grafton nh

Ruggles Mine: Seven to Save Profile


It’s an unusual real estate offer: an open pit mine located on over 200 acres.

Ruggles Mine, in Grafton, is purported to be America’s oldest mica, feldspar, and beryl mine. Founded in 1803 by Boston investor Samuel Ruggles, reports of mica mining on site date to the 1770s. Its fitting setting atop Isinglass Mountain, along with its man-made arches and caves, made it a unique tourist attraction starting in the 1960s until it closed in 2015. (The mine itself closed in the 1950s.)

A group of Grafton residents hopes to convince the New Hampshire Division of Parks and Recreation to purchase the property and add it to the roster of state recreational sites. The mine’s name recognition, wildlife habitat, and strategic location in the Quabbin-to-Cardigan conservation initiative make it a good candidate, they argue.

In addition, the town needs the boost. “Grafton is one of the state’s poorest towns,” said Deb Clough, who spoke on behalf of Ruggles at the announcement event in Washington, NH on Tuesday, October 16. (Clough pulled out her faded Ruggles Mine tee shirt for the event.) Re-opening the mine would not only bring traffic through town, but it would also continue to expose generations to the site’s ecology, geology, and history.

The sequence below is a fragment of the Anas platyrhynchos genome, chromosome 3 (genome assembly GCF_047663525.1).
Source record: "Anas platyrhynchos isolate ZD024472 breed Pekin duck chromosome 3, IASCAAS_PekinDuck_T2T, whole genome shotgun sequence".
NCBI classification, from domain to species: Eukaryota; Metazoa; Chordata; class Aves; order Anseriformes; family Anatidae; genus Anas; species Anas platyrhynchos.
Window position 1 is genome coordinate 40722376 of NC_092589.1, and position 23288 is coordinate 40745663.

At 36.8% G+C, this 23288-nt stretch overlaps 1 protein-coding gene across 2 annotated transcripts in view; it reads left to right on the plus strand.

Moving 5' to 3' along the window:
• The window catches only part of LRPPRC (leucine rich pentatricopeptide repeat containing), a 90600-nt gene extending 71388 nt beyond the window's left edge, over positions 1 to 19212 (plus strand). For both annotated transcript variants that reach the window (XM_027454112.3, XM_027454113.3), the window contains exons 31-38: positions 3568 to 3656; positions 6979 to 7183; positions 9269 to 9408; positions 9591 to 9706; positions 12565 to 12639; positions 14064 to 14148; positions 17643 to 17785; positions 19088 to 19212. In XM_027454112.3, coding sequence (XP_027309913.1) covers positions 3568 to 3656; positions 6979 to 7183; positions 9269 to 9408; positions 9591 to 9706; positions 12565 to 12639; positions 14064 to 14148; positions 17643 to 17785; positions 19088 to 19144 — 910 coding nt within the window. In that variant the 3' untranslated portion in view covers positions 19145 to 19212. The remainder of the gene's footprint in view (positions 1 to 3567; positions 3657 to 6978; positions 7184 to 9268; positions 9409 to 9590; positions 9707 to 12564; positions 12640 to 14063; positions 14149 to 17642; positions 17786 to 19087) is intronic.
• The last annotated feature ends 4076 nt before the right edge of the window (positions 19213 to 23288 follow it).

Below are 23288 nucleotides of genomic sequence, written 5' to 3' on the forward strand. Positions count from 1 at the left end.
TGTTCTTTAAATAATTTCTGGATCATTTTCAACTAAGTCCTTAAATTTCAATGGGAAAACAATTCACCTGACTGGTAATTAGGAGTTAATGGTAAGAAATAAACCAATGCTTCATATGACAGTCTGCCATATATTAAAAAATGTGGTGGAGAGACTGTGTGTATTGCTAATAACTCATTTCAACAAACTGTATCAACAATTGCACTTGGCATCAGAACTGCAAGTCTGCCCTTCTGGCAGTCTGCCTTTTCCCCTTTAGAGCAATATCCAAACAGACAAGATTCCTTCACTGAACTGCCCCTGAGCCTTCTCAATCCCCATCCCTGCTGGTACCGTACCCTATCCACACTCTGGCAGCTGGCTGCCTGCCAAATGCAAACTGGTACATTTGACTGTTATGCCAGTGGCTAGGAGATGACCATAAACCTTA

“My hope is that NH youth who visit the mine will not only take pride in having such a gem in their state but also inspired to make positive productive change in how they treat their environment and pass along that spirit to others,” wishes Cheryl Senter, a part-time Grafton resident and park proponent.

NH State Parks is looking into the feasibility of such a purchase. After studying the site and holding public meetings, the state and current owner will need to agree on a price not to exceed the property’s assessed valuation.


The simplest way to help is to sign the online petition here.

You can also reach out to your State Representative and voice your support for the historic site to become a state park.

For more information, contact the Preservation Alliance or reach out to the State Parks.